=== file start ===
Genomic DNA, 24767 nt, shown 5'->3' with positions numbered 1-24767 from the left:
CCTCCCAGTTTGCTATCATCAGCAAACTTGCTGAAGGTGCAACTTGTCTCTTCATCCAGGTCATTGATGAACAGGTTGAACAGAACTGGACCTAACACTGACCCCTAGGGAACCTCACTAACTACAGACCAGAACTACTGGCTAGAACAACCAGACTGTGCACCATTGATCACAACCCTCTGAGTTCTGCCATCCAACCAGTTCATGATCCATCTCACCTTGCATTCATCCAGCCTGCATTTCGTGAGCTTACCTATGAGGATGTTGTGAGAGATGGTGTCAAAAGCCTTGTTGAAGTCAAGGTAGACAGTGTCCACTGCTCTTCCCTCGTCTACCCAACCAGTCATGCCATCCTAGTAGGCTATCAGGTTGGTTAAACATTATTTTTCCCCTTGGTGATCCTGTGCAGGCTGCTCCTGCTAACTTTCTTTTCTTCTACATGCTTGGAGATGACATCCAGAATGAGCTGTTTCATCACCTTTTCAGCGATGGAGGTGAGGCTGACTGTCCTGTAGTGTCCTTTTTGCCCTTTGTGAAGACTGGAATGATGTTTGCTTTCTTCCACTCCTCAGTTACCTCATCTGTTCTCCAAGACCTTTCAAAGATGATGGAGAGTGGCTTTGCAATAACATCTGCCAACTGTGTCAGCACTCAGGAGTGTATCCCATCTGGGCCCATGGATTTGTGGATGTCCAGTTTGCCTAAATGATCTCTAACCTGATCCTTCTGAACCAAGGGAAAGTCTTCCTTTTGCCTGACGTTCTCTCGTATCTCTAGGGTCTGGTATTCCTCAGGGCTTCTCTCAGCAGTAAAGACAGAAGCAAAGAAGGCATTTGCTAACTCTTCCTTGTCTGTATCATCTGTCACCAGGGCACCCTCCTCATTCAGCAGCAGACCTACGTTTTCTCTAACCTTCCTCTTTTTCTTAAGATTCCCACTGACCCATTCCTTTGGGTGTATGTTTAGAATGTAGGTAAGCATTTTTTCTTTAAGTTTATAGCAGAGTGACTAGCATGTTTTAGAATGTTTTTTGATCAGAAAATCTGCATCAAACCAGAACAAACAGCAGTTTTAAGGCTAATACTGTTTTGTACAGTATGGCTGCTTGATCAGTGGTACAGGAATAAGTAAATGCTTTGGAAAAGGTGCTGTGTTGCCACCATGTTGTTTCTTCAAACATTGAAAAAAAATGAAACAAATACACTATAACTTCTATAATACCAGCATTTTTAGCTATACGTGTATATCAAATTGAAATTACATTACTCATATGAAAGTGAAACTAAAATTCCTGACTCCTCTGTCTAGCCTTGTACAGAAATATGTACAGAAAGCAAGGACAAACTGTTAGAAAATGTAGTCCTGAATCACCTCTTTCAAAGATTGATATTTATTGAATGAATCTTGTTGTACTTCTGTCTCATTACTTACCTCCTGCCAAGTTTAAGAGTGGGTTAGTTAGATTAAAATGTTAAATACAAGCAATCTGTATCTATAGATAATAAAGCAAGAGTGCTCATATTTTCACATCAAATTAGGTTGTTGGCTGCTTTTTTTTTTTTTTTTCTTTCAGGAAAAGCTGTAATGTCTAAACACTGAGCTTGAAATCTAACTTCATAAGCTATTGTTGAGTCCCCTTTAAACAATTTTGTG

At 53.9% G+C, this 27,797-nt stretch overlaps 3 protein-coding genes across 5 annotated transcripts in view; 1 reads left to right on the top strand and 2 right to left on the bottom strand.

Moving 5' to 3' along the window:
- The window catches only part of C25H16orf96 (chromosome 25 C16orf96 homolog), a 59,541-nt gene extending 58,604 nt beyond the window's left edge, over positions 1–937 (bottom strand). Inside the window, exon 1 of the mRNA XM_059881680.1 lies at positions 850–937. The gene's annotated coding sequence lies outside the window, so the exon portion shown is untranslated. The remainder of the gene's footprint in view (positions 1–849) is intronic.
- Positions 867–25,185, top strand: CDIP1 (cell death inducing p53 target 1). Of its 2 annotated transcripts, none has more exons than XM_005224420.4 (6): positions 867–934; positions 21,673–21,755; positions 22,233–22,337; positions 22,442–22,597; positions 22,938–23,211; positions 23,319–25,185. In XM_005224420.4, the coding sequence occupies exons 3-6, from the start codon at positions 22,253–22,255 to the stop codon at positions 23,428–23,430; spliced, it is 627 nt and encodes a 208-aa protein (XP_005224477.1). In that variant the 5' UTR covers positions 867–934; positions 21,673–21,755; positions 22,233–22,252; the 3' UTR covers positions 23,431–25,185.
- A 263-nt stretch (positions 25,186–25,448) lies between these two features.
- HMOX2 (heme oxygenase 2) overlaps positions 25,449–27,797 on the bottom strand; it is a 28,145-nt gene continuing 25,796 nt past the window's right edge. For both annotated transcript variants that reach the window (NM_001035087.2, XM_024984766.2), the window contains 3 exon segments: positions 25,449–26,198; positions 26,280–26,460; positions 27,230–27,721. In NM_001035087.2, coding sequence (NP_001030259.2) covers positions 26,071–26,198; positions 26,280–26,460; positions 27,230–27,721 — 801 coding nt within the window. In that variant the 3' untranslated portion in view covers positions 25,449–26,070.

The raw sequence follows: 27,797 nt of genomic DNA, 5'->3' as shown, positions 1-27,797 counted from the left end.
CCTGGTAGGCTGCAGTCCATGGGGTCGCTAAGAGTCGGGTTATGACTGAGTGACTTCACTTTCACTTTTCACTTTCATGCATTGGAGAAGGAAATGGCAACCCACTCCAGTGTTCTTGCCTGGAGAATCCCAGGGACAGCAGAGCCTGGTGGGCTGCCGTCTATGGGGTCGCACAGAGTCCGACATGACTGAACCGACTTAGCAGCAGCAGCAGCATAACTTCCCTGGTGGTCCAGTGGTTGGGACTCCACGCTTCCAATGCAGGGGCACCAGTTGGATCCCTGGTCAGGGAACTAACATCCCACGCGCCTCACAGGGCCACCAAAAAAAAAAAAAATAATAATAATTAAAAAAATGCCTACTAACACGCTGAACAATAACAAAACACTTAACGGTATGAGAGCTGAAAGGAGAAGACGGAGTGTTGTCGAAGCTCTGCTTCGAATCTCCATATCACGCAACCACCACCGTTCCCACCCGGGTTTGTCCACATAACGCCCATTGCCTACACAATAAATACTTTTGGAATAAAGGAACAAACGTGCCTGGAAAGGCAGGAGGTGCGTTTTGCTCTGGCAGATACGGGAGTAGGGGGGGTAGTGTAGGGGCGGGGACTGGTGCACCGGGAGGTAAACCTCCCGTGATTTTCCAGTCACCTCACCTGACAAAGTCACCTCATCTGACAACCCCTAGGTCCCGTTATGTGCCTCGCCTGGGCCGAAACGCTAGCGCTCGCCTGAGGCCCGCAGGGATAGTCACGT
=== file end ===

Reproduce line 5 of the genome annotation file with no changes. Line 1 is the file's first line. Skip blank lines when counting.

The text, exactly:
- The window catches only part of C25H16orf96 (chromosome 25 C16orf96 homolog), a 59,541-nt gene extending 58,604 nt beyond the window's left edge, over positions 1–937 (bottom strand). Inside the window, exon 1 of the mRNA XM_059881680.1 lies at positions 850–937. The gene's annotated coding sequence lies outside the window, so the exon portion shown is untranslated. The remainder of the gene's footprint in view (positions 1–849) is intronic.